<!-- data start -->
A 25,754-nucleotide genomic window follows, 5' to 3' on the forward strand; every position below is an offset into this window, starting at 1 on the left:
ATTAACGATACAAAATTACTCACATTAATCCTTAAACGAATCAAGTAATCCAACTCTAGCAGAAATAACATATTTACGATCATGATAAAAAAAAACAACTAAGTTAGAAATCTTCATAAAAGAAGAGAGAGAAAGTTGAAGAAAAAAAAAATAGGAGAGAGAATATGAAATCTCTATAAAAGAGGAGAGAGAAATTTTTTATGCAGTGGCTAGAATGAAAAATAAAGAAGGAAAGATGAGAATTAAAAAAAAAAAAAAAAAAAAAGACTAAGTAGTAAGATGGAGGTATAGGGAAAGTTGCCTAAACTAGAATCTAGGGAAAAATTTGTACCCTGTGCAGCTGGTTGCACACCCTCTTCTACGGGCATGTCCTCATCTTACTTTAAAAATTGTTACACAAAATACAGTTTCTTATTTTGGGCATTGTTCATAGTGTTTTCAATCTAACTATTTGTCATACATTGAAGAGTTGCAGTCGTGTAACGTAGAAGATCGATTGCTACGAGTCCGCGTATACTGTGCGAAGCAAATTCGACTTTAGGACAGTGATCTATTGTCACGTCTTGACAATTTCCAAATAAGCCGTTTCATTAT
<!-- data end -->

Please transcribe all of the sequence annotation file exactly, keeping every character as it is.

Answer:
A 25,754-nucleotide genomic window follows, 5' to 3' on the forward strand; every position below is an offset into this window, starting at 1 on the left:
ATTAACGATACAAAATTACTCACATTAATCCTTAAACGAATCAAGTAATCCAACTCTAGCAGAAATAACATATTTACGATCATGATAAAAAAAAACAACTAAGTTAGAAATCTTCATAAAAGAAGAGAGAGAAAGTTGAAGAAAAAAAAAATAGGAGAGAGAATATGAAATCTCTATAAAAGAGGAGAGAGAAATTTTTTATGCAGTGGCTAGAATGAAAAATAAAGAAGGAAAGATGAGAATTAAAAAAAAAAAAAAAAAAAAAGACTAAGTAGTAAGATGGAGGTATAGGGAAAGTTGCCTAAACTAGAATCTAGGGAAAAATTTGTACCCTGTGCAGCTGGTTGCACACCCTCTTCTACGGGCATGTCCTCATCTTACTTTAAAAATTGTTACACAAAATACAGTTTCTTATTTTGGGCATTGTTCATAGTGTTTTCAATCTAACTATTTGTCATACATTGAAGAGTTGCAGTCGTGTAACGTAGAAGATCGATTGCTACGAGTCCGCGTATACTGTGCGAAGCAAATTCGACTTTAGGACAGTGATCTATTGTCACGTCTTGACAATTTCCAAATAAGCCGTTTCATTAT